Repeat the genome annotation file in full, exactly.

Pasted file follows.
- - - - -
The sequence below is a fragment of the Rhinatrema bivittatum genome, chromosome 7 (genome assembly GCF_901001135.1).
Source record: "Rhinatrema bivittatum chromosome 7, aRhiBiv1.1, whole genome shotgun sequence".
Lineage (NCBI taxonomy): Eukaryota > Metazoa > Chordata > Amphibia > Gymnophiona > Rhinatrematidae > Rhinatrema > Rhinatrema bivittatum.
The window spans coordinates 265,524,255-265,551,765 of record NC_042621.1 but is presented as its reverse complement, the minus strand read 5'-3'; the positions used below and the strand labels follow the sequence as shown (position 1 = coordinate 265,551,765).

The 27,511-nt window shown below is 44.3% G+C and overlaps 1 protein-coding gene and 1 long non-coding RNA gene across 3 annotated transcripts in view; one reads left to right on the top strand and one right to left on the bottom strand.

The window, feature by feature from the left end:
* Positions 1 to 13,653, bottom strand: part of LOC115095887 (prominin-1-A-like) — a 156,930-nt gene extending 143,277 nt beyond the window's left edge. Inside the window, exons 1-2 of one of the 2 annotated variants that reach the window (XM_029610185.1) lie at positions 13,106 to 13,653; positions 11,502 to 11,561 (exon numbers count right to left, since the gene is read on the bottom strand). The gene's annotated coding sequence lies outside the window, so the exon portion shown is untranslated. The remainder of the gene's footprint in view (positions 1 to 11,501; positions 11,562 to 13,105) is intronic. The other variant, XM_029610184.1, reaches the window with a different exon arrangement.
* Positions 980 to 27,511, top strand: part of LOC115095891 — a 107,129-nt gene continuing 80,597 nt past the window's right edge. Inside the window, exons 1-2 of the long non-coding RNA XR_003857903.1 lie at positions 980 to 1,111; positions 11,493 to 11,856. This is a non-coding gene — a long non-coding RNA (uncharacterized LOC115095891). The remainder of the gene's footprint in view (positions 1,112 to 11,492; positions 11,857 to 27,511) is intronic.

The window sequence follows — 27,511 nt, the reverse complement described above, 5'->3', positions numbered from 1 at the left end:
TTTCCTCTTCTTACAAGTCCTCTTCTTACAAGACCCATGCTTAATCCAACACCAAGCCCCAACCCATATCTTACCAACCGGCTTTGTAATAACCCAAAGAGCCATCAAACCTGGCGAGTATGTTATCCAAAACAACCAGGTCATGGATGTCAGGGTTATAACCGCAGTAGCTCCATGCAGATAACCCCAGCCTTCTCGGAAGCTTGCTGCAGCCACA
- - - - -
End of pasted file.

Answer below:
The sequence below is a fragment of the Rhinatrema bivittatum genome, chromosome 7 (genome assembly GCF_901001135.1).
Source record: "Rhinatrema bivittatum chromosome 7, aRhiBiv1.1, whole genome shotgun sequence".
Lineage (NCBI taxonomy): Eukaryota > Metazoa > Chordata > Amphibia > Gymnophiona > Rhinatrematidae > Rhinatrema > Rhinatrema bivittatum.
The window spans coordinates 265,524,255-265,551,765 of record NC_042621.1 but is presented as its reverse complement, the minus strand read 5'-3'; the positions used below and the strand labels follow the sequence as shown (position 1 = coordinate 265,551,765).

The 27,511-nt window shown below is 44.3% G+C and overlaps 1 protein-coding gene and 1 long non-coding RNA gene across 3 annotated transcripts in view; one reads left to right on the top strand and one right to left on the bottom strand.

The window, feature by feature from the left end:
* Positions 1 to 13,653, bottom strand: part of LOC115095887 (prominin-1-A-like) — a 156,930-nt gene extending 143,277 nt beyond the window's left edge. Inside the window, exons 1-2 of one of the 2 annotated variants that reach the window (XM_029610185.1) lie at positions 13,106 to 13,653; positions 11,502 to 11,561 (exon numbers count right to left, since the gene is read on the bottom strand). The gene's annotated coding sequence lies outside the window, so the exon portion shown is untranslated. The remainder of the gene's footprint in view (positions 1 to 11,501; positions 11,562 to 13,105) is intronic. The other variant, XM_029610184.1, reaches the window with a different exon arrangement.
* Positions 980 to 27,511, top strand: part of LOC115095891 — a 107,129-nt gene continuing 80,597 nt past the window's right edge. Inside the window, exons 1-2 of the long non-coding RNA XR_003857903.1 lie at positions 980 to 1,111; positions 11,493 to 11,856. This is a non-coding gene — a long non-coding RNA (uncharacterized LOC115095891). The remainder of the gene's footprint in view (positions 1,112 to 11,492; positions 11,857 to 27,511) is intronic.

The window sequence follows — 27,511 nt, the reverse complement described above, 5'->3', positions numbered from 1 at the left end:
TTTCCTCTTCTTACAAGTCCTCTTCTTACAAGACCCATGCTTAATCCAACACCAAGCCCCAACCCATATCTTACCAACCGGCTTTGTAATAACCCAAAGAGCCATCAAACCTGGCGAGTATGTTATCCAAAACAACCAGGTCATGGATGTCAGGGTTATAACCGCAGTAGCTCCATGCAGATAACCCCAGCCTTCTCGGAAGCTTGCTGCAGCCACA